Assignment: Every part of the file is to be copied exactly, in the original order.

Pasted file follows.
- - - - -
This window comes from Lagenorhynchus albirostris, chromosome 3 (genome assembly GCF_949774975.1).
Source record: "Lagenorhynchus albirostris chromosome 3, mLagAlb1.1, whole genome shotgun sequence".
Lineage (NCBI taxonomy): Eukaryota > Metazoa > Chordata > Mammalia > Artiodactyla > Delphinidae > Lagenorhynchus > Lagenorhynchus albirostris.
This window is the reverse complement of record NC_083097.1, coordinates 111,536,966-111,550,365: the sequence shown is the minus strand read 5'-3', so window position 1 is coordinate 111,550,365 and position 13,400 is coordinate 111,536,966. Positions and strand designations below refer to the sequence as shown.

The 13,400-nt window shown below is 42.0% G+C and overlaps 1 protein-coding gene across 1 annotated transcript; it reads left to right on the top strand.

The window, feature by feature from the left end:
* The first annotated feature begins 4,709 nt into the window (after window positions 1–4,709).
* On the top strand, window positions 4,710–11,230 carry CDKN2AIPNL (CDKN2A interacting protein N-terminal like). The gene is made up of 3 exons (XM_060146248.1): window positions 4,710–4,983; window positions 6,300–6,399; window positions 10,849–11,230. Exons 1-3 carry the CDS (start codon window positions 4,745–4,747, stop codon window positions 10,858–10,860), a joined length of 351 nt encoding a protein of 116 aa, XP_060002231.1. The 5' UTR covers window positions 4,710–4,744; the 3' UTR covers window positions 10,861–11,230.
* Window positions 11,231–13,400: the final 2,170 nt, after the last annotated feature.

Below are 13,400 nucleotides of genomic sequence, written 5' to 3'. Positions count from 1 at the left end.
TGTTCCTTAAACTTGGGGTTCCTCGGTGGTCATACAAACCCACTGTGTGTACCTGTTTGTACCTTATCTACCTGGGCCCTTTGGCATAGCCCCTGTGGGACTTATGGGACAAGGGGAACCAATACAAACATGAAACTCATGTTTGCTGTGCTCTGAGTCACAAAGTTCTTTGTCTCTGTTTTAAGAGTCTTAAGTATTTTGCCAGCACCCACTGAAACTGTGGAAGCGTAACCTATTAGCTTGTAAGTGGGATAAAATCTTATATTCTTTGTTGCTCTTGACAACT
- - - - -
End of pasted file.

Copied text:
This window comes from Lagenorhynchus albirostris, chromosome 3 (genome assembly GCF_949774975.1).
Source record: "Lagenorhynchus albirostris chromosome 3, mLagAlb1.1, whole genome shotgun sequence".
Lineage (NCBI taxonomy): Eukaryota > Metazoa > Chordata > Mammalia > Artiodactyla > Delphinidae > Lagenorhynchus > Lagenorhynchus albirostris.
This window is the reverse complement of record NC_083097.1, coordinates 111,536,966-111,550,365: the sequence shown is the minus strand read 5'-3', so window position 1 is coordinate 111,550,365 and position 13,400 is coordinate 111,536,966. Positions and strand designations below refer to the sequence as shown.

The 13,400-nt window shown below is 42.0% G+C and overlaps 1 protein-coding gene across 1 annotated transcript; it reads left to right on the top strand.

The window, feature by feature from the left end:
* The first annotated feature begins 4,709 nt into the window (after window positions 1–4,709).
* On the top strand, window positions 4,710–11,230 carry CDKN2AIPNL (CDKN2A interacting protein N-terminal like). The gene is made up of 3 exons (XM_060146248.1): window positions 4,710–4,983; window positions 6,300–6,399; window positions 10,849–11,230. Exons 1-3 carry the CDS (start codon window positions 4,745–4,747, stop codon window positions 10,858–10,860), a joined length of 351 nt encoding a protein of 116 aa, XP_060002231.1. The 5' UTR covers window positions 4,710–4,744; the 3' UTR covers window positions 10,861–11,230.
* Window positions 11,231–13,400: the final 2,170 nt, after the last annotated feature.

Below are 13,400 nucleotides of genomic sequence, written 5' to 3'. Positions count from 1 at the left end.
TGTTCCTTAAACTTGGGGTTCCTCGGTGGTCATACAAACCCACTGTGTGTACCTGTTTGTACCTTATCTACCTGGGCCCTTTGGCATAGCCCCTGTGGGACTTATGGGACAAGGGGAACCAATACAAACATGAAACTCATGTTTGCTGTGCTCTGAGTCACAAAGTTCTTTGTCTCTGTTTTAAGAGTCTTAAGTATTTTGCCAGCACCCACTGAAACTGTGGAAGCGTAACCTATTAGCTTGTAAGTGGGATAAAATCTTATATTCTTTGTTGCTCTTGACAACT